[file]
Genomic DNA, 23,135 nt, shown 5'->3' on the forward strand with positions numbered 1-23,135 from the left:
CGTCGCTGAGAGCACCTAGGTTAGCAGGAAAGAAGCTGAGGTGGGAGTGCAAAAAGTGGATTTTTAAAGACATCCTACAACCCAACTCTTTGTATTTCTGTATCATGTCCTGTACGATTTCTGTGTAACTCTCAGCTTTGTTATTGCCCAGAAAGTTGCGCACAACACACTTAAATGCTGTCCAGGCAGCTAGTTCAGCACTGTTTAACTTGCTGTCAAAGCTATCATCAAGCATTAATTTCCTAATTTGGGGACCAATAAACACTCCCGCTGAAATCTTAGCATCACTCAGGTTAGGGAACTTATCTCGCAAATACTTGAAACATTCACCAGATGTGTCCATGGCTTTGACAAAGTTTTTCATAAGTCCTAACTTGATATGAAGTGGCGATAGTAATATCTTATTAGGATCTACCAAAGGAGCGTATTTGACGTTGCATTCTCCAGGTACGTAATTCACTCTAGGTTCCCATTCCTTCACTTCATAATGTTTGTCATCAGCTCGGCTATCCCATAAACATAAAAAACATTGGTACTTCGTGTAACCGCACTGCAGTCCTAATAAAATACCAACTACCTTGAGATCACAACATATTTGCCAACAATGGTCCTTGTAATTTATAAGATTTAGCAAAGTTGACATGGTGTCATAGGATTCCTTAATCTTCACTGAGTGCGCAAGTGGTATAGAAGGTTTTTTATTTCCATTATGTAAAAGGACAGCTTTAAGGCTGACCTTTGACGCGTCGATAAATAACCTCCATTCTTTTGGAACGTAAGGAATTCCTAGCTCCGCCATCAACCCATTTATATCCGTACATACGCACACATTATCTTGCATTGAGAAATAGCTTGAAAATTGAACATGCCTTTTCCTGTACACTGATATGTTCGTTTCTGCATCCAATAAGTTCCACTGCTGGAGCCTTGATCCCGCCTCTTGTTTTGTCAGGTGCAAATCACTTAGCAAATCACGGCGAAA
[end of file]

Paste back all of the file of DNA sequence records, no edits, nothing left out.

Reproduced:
Genomic DNA, 23,135 nt, shown 5'->3' on the forward strand with positions numbered 1-23,135 from the left:
CGTCGCTGAGAGCACCTAGGTTAGCAGGAAAGAAGCTGAGGTGGGAGTGCAAAAAGTGGATTTTTAAAGACATCCTACAACCCAACTCTTTGTATTTCTGTATCATGTCCTGTACGATTTCTGTGTAACTCTCAGCTTTGTTATTGCCCAGAAAGTTGCGCACAACACACTTAAATGCTGTCCAGGCAGCTAGTTCAGCACTGTTTAACTTGCTGTCAAAGCTATCATCAAGCATTAATTTCCTAATTTGGGGACCAATAAACACTCCCGCTGAAATCTTAGCATCACTCAGGTTAGGGAACTTATCTCGCAAATACTTGAAACATTCACCAGATGTGTCCATGGCTTTGACAAAGTTTTTCATAAGTCCTAACTTGATATGAAGTGGCGATAGTAATATCTTATTAGGATCTACCAAAGGAGCGTATTTGACGTTGCATTCTCCAGGTACGTAATTCACTCTAGGTTCCCATTCCTTCACTTCATAATGTTTGTCATCAGCTCGGCTATCCCATAAACATAAAAAACATTGGTACTTCGTGTAACCGCACTGCAGTCCTAATAAAATACCAACTACCTTGAGATCACAACATATTTGCCAACAATGGTCCTTGTAATTTATAAGATTTAGCAAAGTTGACATGGTGTCATAGGATTCCTTAATCTTCACTGAGTGCGCAAGTGGTATAGAAGGTTTTTTATTTCCATTATGTAAAAGGACAGCTTTAAGGCTGACCTTTGACGCGTCGATAAATAACCTCCATTCTTTTGGAACGTAAGGAATTCCTAGCTCCGCCATCAACCCATTTATATCCGTACATACGCACACATTATCTTGCATTGAGAAATAGCTTGAAAATTGAACATGCCTTTTCCTGTACACTGATATGTTCGTTTCTGCATCCAATAAGTTCCACTGCTGGAGCCTTGATCCCGCCTCTTGTTTTGTCAGGTGCAAATCACTTAGCAAATCACGGCGAAA